According to the writer of Psalm 116, he loved the Lord because, “He hears My voice and my supplications.  Because He has inclined His ear to me…”  (Psalm 116:1, 2).  How we read this verse will determine how we understand the rest of the Psalm.  We could understand that the writer is self-centered, and he loves the Lord because the Lord pays attention to him, and because the writer is important.  Or we could understand that the writer is humbled by the fact that the Lord hears even him with all his sins, faults, and frailties.  I am going with the idea that the writer is humbled and appreciative that God hears and helps him, and even though he should be punished and not rewarded by God. 

The rest of the Psalm gives much evidence that the writer sees God in the right light of humility and not the wrong light of self pity.  In verse 5, he views God as gracious, “Gracious is the Lord, and righteous; Yes, our God is compassionate,”  which we know is that state of treating others not according to the evil they deserve but the mercy God desires to bestow. 

In verse 6 the Psalmist tells us, that God treats man with understanding and kindness because man is simple, untrained, and naive. “The Lord preserves the simple; I was brought low, and He saved me.”  God does not excuse sinful behavior, but he does judge according to the light we receive, which means that God is always fair. 

In verse 7, the writer sees God as benevolent, “Return to your rest, Oh my soul, for the Lord has dealt bountifully with you”  not because he deserves it as previously stated, but because God gives freely and out of grace.  So the writer tells himself to rest because God is good and giving.  

We all fear death, but the Psalmist gives prays to God, in verse 8, because his soul was delivered by Him from death.  “For You have rescued my soul from death…”  It is one thing for the body to die and quite another for the soul to die.  Salvation is from the Lord, and the Psalmist praised God for the salvation of his soul, and did not look to himself for a right standing before Him.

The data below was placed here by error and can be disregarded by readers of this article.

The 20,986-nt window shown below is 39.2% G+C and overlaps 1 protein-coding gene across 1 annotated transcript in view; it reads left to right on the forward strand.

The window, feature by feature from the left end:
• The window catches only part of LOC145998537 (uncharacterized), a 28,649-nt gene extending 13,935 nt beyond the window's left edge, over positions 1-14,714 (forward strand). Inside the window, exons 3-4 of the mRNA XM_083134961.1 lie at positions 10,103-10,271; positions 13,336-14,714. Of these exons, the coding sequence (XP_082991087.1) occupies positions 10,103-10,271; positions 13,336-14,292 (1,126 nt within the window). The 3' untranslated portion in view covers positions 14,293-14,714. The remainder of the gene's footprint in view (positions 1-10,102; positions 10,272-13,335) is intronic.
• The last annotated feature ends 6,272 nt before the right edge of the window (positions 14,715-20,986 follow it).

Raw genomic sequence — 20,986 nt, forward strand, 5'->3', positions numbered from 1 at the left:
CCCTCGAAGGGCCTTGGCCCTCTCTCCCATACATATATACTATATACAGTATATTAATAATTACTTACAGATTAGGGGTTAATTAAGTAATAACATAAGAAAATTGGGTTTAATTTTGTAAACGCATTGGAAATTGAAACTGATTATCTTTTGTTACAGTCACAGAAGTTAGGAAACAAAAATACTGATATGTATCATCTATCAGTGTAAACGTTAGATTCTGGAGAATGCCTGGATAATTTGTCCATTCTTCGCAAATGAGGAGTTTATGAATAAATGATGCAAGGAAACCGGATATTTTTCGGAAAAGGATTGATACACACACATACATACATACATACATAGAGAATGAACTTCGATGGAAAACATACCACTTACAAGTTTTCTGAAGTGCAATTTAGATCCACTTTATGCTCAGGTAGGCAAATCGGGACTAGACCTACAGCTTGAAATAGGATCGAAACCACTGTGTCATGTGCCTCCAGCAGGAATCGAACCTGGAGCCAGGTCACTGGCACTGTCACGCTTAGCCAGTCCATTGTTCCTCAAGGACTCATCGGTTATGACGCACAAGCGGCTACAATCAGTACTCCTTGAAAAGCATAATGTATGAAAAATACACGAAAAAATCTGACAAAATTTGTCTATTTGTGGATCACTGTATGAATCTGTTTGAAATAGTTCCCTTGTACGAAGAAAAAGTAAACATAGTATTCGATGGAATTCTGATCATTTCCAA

In verses 13 and 14 he lifts up the cup of salvation by calling upon the Lord.  “I shall lift up the cup of salvation and call upon the name of the Lord.  I shall pay my vows to the Lord…”  The greatest act of faith is to pray, and we are told, the just shall live by faith (Romans 1:17).  It is out of appreciation for God’s goodness and grace that the Psalmist pays what he has vowed.  In other words, he is not earning his favor before God but he lives obediently because he is already saved and thankful for it.   I will never forget the day I sat in the doctor’s office waiting for my wife; it was there that I saw so much of Romans was written in the past tense.  “Therefore, having been justified by faith, we have peace with God through our Lord Jesus Christ” (Romans 5:1). “Having been” is past tense, and because we have been justified we have peace with God.  We never have peace when we try to earn favor with God, we only have peace when we have been made right with God.  Praise the Lord! 

In verse 15, the writer continues in praise because the Lord is attentive to life threatening events.  “Precious in the sight of the Lord Is the death of His godly ones.”  The soul that sins shall die we are told in Ezekiel 18:4, however, God in His grace and mercy cares that we live. 

In verse 16, the Psalmist understood the true nature of freedom.  He understood that in his slavery to God, he was set free from the slavery to others.  The worst task master is sin, and Paul understood that he was set free from sin for the purpose of serving God.  “But thanks be to God that though you were slaves of sin, you became obedient from the heart to that form of teaching to which you were committed” (Romans 6:17). 

Psalm 116 is a Psalm of praise!  We can praise God with our lips, which is a wonderful thing in the sight of God; and we can praise Him by paying Him what we owe Him.  Of course, if we never vow anything to Him we will have nothing to pay, which is one way to live.  However, the life God desires of us is that we determine to give to God and then pay what we have determined.  Like Daniel, “But Daniel made up his mind that he would not defile himself with the king’s choice food or with the wine which he drank”  (Daniel 1:8).  By God’s grace and power that is exactly what Daniel did. 

Psalm 116 ends with the words, “I shall pay my vows to the Lord, Oh may it be in the presence of all His people, in the courts of the Lord’s house, in the midst of you, Oh Jerusalem.  Praise the Lord!”  God has so ordered that His people dwell together, that they love one another, and act toward one another in the same way that God the Father, Son, and Holy Spirit act toward one another.  It is in the midst of God’s temple, where God’s people dwell that the Psalmist wants to give praise to God.  The devil’s greatest weapon is to divide God’s people.  How are you doing in advancing a love among the brethren?